Each status -- pending and contingent -- has subcategories that better tell the story. It's which subcategory the status is in that determines whether a potential buyer can make a backup offer. Here are the subcategories for pending home sales.

Taking backups

This means that the seller is accepting backup offers in case the pending home sale falls through. Sometimes, a pending sale allows a buyer to make backup offers but does not allow them to tour the home. It's important to check with an agent before deciding whether to proceed.

Short sale

A short sell takes place when a homeowner is in financial trouble and sells their property for less than owed on the mortgage. The original lender receives proceeds of the sale and either forgives the difference or seeks a judgement against the homeowner, legally requiring them to pay the difference between the sales prices and how much was owed.

A home listed as pending short sale means that the homeowner is going through the short sale process with the lender. Because it's listed as pending, it likely means that the process is relatively far along. Still, sellers appreciate a backup offer because of the length of the approval process and how many things can go wrong in that time for the original buyer.

No show

This subcategory tells a buyer that the seller has accepted an offer, contingencies have been resolved, and they are not entertaining other offers.

More than 4 months

When a listing has been pending for more than four months, multiple listing service (MLS) automatically sets its status to "pending -- more than 4 months." It could mean one of two things. Either the listing agent forgot to change the status from "pending" to "sold," or the sale is taking longer than normal to tie up. There is little chance that backup offers would be accepted on a property that has been pending for more than four months.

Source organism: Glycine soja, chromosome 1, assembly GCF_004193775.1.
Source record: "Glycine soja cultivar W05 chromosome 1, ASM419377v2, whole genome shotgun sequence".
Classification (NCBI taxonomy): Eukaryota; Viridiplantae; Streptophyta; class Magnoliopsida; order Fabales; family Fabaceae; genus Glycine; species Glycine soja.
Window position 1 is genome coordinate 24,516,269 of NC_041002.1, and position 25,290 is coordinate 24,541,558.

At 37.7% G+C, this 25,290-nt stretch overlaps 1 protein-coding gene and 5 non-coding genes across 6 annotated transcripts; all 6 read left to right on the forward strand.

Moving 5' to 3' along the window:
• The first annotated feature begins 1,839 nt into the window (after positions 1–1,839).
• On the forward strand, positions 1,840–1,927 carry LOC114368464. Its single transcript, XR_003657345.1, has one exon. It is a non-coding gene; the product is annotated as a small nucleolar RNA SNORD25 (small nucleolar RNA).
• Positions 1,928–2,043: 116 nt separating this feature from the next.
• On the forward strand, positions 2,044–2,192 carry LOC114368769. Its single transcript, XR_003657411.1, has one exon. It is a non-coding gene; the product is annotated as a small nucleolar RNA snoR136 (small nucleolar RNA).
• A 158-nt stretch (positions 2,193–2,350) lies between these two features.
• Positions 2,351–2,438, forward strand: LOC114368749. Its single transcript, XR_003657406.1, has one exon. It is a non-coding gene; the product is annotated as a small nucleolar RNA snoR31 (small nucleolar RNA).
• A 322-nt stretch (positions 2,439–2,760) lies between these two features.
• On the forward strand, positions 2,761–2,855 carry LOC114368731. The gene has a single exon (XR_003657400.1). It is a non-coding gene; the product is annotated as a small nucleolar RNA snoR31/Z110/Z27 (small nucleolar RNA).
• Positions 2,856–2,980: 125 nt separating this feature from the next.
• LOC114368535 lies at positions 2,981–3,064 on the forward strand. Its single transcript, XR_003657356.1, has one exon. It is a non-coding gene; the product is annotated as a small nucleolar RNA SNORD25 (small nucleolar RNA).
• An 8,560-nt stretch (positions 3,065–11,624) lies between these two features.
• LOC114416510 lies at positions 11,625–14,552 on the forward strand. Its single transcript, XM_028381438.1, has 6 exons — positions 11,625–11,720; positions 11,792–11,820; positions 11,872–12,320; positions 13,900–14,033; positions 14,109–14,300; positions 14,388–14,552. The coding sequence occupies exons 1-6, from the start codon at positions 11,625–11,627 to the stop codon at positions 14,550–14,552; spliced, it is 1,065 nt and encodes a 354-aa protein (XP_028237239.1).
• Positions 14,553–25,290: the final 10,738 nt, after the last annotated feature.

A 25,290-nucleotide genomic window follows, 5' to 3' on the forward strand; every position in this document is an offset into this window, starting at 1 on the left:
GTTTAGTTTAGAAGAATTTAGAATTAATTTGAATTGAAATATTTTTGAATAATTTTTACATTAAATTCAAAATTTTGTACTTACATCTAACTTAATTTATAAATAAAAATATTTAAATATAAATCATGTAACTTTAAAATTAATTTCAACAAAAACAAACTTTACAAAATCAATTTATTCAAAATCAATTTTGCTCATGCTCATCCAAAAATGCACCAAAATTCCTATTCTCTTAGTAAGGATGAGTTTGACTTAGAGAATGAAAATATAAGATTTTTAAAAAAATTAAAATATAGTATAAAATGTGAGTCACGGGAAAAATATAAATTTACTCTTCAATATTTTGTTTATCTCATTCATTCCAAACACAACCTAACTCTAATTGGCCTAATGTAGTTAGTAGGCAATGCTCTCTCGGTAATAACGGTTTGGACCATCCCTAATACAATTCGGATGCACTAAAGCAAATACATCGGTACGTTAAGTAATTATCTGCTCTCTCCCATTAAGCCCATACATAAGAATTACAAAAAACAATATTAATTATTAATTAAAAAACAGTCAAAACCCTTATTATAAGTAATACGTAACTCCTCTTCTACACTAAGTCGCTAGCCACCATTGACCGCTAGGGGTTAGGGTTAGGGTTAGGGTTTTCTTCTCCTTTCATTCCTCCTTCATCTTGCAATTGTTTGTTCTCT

Contingent subcategories

The following are subcategories for contingent home sales.

Continue to show (sometimes listed as CCS)

When a listing is marked as CCS, it likely means that an offer has been made, but there are contingencies that must be met first. New offers are actively accepted.

With a kick-out clause

When a property has a kick-out clause, that means the seller can continue showing the house and accepting offers during the contingency period. Then, if the seller receives a better offer from a new buyer, they have the right to give the original buyer a set period of time to remove their contingency or lose the house to the new buyer. Any time a kick-out clause is part of a real estate contract, it is solely meant to favor the home seller.

No show

When a seller has received an offer on their home and has decided that they're done showing the house and entertaining offers, the property may be marked "contingent -- no show."

Short sale contingent

As mentioned, a short sale takes place when a mortgage lender accepts less than is owed on a mortgage and either forgives the rest or goes to court to make the homeowner responsible. When a home is listed as short sale contingent, it means that the short sale is working its way through the system -- a process that can take months. Buyers can typically make a backup offer on a contingent short sale.


This subcategory is tied to a property that is being sold through an estate due to the death of the homeowner.

Making an offer on a pending or contingent home

Let's say a potential buyer is wild about a property currently listed as pending or contingent. The first thing they should do is find out if new offers are being accepted.

Making an offer on a pending home can be tricky. While a real estate agent can find out if a seller is interested in receiving another offer, the sale is far enough along that the odds are not in a new buyer's favor. Chances are the original sale will make its way to completion.

If a home is listed as contingent, a potential buyer may still be able to make an offer with the knowledge that the first offer accepted by the seller takes precedence. As long as contingencies associated with that first deal are satisfied, whoever made that offer will purchase the home. A backup offer only comes into play if the original deal falls through.

Given the current state of the market and the fact that an active listing can enter into pending or contingent status within hours, it's important to know what each listing status means. That way, a buyer can determine whether it's worth their time to look at a property that's already been snatched up.